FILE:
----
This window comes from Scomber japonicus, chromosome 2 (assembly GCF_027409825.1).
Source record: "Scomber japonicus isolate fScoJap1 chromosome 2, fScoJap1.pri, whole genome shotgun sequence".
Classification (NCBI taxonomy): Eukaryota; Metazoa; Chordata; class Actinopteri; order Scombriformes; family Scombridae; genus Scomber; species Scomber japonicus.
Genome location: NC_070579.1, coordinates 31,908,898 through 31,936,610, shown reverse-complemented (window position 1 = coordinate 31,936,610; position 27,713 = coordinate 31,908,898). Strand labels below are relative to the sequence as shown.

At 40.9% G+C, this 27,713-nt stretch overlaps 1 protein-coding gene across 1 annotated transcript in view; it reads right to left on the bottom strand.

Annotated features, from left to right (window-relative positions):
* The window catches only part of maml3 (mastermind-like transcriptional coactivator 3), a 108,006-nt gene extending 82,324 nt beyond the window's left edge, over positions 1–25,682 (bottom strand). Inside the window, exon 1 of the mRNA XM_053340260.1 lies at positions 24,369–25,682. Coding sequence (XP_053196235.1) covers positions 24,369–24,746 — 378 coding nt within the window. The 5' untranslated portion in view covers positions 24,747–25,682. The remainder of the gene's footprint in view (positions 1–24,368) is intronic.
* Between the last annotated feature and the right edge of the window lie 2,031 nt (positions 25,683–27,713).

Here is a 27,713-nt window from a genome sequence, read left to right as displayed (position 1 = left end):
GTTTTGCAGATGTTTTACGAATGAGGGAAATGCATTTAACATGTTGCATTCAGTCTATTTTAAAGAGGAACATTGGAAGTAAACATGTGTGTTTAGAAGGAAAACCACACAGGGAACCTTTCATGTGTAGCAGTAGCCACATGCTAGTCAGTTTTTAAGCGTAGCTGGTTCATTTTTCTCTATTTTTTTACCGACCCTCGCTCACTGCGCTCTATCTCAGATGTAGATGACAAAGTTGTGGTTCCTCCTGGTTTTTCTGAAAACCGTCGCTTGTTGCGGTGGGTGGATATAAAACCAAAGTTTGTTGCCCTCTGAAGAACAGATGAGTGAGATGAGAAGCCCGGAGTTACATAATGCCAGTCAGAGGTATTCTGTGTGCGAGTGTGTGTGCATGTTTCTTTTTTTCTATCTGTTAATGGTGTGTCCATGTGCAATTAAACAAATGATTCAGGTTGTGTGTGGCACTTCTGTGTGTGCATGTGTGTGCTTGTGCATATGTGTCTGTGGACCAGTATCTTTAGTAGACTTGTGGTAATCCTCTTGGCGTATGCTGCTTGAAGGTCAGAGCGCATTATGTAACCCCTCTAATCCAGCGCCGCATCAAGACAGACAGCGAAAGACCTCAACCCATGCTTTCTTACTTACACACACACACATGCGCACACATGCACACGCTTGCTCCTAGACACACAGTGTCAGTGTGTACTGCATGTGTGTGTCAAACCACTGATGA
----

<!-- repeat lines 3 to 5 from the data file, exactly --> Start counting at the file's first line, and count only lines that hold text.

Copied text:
Classification (NCBI taxonomy): Eukaryota; Metazoa; Chordata; class Actinopteri; order Scombriformes; family Scombridae; genus Scomber; species Scomber japonicus.
Genome location: NC_070579.1, coordinates 31,908,898 through 31,936,610, shown reverse-complemented (window position 1 = coordinate 31,936,610; position 27,713 = coordinate 31,908,898). Strand labels below are relative to the sequence as shown.

At 40.9% G+C, this 27,713-nt stretch overlaps 1 protein-coding gene across 1 annotated transcript in view; it reads right to left on the bottom strand.